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Chrysler corp. clearly did the right thing last week in reversing its policy of demanding that magazine publishers give it advance warnings-in writing, no less-of potentially sensitive editorial material. Chrysler apparently grew weary of being (rightly) placed at the center of a raging debate over the pressures applied by advertisers to media content.

In saying it now wants no early notice, written or verbal, Chrysler did throw in a caveat: It may reduce magazine spending going forward, presumably cutting support for certain titles that don't meet its editorial criteria. That's bad news for some publishers, but good news for the industry overall, and for editors in particular.

Chrysler has every right to decide where to spend its ad dollars and what represents an appropriate editorial environment for its marketing messages. Its new policy allows it to do that without improperly pressuring magazines to soften their editorial products.

We earlier criticized in this space a joint Magazine Publishers of America/American Society of Magazine Editors statement on editorial independence for not going far enough. While we still believe the statement fell short in addressing some of the subtle pressures magazines deal with every day, we also congratulate the groups and applaud the statement's effectiveness, since it played a key role in Chrysler's decision.

Chrysler has gone first. Other advertisers that still place unreasonable demands on magazines now need to shift gears.

Brand chiefs

It's only natural longtime brand managers-or at least the many, many marketing executives who grew up in the fertile fields of Procter & Gamble Co.-would decry the changing duties and stature of that long-celebrated job. But, really, not to worry.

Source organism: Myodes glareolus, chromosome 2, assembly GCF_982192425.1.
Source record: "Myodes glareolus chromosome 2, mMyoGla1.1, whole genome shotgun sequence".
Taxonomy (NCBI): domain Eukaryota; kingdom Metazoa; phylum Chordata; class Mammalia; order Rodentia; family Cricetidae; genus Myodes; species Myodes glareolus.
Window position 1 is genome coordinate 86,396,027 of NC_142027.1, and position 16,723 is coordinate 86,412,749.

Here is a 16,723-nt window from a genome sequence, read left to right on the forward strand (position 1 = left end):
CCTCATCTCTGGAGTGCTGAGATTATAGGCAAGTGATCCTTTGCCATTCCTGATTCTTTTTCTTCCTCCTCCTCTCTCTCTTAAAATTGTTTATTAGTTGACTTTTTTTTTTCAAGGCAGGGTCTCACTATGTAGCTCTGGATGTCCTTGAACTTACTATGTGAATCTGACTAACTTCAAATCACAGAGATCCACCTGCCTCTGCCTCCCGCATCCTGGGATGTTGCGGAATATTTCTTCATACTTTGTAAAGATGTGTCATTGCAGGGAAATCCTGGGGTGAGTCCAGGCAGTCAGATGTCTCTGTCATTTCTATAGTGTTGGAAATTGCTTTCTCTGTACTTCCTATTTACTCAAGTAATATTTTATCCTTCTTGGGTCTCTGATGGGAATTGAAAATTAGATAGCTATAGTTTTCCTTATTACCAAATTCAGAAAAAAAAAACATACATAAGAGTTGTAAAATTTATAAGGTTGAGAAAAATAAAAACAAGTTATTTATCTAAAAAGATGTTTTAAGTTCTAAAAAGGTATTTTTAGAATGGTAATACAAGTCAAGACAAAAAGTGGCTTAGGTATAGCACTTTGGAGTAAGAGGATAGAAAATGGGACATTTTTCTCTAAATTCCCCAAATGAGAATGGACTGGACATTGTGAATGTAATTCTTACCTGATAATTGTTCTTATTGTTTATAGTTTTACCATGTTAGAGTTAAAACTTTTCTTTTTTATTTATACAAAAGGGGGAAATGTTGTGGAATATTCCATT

At P&G, brand management has long been the route to the top-most of its CEOs served there at one time or another on their way up.

With competing brands within categories, these executives ran their "businesses": deciding strategy and ad copy, promotions, media plans and more. But things change. And P&G is not the only major marketer to recognize this.

With multiple, competing brands, category management came into being to properly allocate resources. And, of course, there was the new sophistication of retailers. And then came the globalization of brand marketing.

This isn't bad news; it's evolution. As a former P&G brand manager related in Advertising Age last week, some of the advertising and media duties of a person in that position were "a poor use of their time."

We understand the sadness some feel, given the experience young-and onwardly mobile-executives obtained for their resumes. As our story noted, P&G traditionally gave these people the best media training in the business-something not lost on future employers. But the brand manager's new role as "a multifunctional team leader," rather than a detail-oriented planner of day-to-day activities, is almost certainly going to put greater CEO potential into the

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